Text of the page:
Elsewhere on the internet I recently saw the following loaded question:
I have been told by numerous people and have read even more comments from those who object to the terms Cis, cisgender, cismale and cisfemale.
My question for those who use the terms, why should someone be allowed to ID another group without their consent, and not care if the terms may be offensive to the person or many in a group, then turn around and expect that offensive terms towards them never be used and demand the right to self-ID?
Given that cisgender, cismale, and cisfemale originated as completely clinical terms, I failed to see how these could be offensive. Further, the original question is a strawman, because self-identification is not the only way people get identified. However, in the spirit of participating, I went looking.
First, as to origins, I found this:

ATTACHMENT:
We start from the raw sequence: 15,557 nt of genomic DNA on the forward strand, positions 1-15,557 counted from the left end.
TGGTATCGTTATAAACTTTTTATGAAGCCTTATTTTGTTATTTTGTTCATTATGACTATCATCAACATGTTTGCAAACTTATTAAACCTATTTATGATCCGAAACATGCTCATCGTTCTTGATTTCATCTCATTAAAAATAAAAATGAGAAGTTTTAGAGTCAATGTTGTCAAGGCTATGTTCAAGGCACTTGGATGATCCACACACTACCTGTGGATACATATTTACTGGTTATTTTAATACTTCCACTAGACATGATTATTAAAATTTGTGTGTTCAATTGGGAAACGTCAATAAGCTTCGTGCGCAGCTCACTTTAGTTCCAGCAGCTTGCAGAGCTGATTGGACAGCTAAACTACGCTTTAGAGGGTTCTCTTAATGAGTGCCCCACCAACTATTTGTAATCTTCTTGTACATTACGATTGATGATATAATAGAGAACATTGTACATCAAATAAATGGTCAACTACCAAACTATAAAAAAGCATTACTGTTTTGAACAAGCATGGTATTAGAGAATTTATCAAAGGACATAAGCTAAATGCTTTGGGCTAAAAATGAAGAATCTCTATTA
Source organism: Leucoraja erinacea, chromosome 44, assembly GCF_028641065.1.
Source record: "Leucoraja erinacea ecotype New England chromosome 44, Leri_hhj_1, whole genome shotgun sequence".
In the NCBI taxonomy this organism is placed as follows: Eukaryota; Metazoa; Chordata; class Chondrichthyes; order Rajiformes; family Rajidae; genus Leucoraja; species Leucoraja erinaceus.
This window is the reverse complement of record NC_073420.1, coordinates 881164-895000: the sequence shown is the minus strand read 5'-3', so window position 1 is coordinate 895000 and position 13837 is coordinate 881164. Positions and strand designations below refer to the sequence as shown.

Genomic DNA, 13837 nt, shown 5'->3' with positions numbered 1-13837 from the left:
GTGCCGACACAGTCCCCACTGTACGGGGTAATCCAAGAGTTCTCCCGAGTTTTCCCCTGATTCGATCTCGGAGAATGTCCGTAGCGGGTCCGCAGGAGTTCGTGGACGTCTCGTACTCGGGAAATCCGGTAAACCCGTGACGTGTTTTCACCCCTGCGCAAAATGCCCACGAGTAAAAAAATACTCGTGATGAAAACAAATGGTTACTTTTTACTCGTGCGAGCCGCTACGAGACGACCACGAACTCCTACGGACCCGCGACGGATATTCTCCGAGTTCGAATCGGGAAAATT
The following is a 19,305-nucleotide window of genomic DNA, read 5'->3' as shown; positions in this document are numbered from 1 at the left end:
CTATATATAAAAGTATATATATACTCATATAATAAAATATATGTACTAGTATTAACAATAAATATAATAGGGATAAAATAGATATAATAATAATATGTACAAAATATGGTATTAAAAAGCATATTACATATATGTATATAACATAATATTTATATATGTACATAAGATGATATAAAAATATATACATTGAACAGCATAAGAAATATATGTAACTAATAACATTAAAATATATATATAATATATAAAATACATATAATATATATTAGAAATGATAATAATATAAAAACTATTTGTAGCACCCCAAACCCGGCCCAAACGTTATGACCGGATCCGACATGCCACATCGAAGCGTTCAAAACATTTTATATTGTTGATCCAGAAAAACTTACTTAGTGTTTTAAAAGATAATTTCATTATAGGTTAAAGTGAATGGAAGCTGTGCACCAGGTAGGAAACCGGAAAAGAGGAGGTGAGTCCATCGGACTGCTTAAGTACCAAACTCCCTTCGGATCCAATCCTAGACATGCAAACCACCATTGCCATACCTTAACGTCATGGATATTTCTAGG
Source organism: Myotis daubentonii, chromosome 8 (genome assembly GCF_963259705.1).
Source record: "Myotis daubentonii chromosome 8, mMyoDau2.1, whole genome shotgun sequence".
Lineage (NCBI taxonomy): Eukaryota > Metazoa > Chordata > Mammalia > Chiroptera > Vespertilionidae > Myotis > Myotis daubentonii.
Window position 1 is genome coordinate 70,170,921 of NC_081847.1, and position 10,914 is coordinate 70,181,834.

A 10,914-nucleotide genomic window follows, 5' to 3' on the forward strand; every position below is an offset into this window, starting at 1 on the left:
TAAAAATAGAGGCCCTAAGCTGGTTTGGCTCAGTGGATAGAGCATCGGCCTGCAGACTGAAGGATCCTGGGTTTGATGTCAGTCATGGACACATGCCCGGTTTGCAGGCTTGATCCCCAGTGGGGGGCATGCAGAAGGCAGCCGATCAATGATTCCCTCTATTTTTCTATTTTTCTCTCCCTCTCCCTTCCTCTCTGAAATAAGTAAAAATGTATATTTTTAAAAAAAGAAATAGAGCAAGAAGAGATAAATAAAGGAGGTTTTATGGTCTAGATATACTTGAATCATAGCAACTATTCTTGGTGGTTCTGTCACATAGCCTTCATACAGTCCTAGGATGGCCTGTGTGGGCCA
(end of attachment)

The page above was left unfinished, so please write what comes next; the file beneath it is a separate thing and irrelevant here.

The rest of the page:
Cisgender has its origin in the Latin-derived prefix cis-, meaning “on this side of,” which is antonymous with the Latin-derived prefix trans-. This usage can be seen in the cis-trans distinction in chemistry, or in the ancient Roman term Cisalpine Gaul (i.e., “Gaul on this side of the Alps”). In the case of gender, however, cis- refers to the alignment of gender identity with assigned sex. The terms “cis” and “trans” were used by Seymour Benzer in genetics,in his analysis of different senses of the word “””gene” in 1955-7 to represent two forms of mutations, when both on same chromosome or on separate chromosomes or DNA strands. Benzer distinguished the muton (smallest unit of mutation) from the codon (smallest unit of coding), and the recon (smallest unit of recombination), from the cistron, or gene analyzed by crossover.